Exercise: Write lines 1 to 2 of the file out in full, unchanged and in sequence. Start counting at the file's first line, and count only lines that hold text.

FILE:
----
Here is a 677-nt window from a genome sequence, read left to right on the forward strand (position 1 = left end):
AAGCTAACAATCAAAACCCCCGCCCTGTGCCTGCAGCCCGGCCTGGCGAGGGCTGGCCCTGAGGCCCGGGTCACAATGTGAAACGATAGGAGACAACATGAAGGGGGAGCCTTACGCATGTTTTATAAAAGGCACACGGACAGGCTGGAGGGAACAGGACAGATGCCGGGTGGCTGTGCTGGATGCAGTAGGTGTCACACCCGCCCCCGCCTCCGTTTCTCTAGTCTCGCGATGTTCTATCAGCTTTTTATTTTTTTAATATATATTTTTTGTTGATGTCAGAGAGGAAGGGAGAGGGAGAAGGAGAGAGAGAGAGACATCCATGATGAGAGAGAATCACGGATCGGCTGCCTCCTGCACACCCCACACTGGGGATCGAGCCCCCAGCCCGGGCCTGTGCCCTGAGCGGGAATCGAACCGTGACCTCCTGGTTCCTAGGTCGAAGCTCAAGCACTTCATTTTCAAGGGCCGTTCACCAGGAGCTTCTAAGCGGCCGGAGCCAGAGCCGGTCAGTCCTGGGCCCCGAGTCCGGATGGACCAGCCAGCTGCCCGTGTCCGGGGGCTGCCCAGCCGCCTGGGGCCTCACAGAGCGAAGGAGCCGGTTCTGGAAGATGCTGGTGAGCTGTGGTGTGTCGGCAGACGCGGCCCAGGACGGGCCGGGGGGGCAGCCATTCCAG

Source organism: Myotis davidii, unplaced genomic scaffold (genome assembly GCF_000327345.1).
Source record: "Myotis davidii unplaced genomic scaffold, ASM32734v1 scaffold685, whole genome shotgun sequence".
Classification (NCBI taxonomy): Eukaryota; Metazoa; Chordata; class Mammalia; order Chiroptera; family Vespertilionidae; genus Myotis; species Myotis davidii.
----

Here is a 677-nt window from a genome sequence, read left to right on the forward strand (position 1 = left end):
AAGCTAACAATCAAAACCCCCGCCCTGTGCCTGCAGCCCGGCCTGGCGAGGGCTGGCCCTGAGGCCCGGGTCACAATGTGAAACGATAGGAGACAACATGAAGGGGGAGCCTTACGCATGTTTTATAAAAGGCACACGGACAGGCTGGAGGGAACAGGACAGATGCCGGGTGGCTGTGCTGGATGCAGTAGGTGTCACACCCGCCCCCGCCTCCGTTTCTCTAGTCTCGCGATGTTCTATCAGCTTTTTATTTTTTTAATATATATTTTTTGTTGATGTCAGAGAGGAAGGGAGAGGGAGAAGGAGAGAGAGAGAGACATCCATGATGAGAGAGAATCACGGATCGGCTGCCTCCTGCACACCCCACACTGGGGATCGAGCCCCCAGCCCGGGCCTGTGCCCTGAGCGGGAATCGAACCGTGACCTCCTGGTTCCTAGGTCGAAGCTCAAGCACTTCATTTTCAAGGGCCGTTCACCAGGAGCTTCTAAGCGGCCGGAGCCAGAGCCGGTCAGTCCTGGGCCCCGAGTCCGGATGGACCAGCCAGCTGCCCGTGTCCGGGGGCTGCCCAGCCGCCTGGGGCCTCACAGAGCGAAGGAGCCGGTTCTGGAAGATGCTGGTGAGCTGTGGTGTGTCGGCAGACGCGGCCCAGGACGGGCCGGGGGGGCAGCCATTCCAG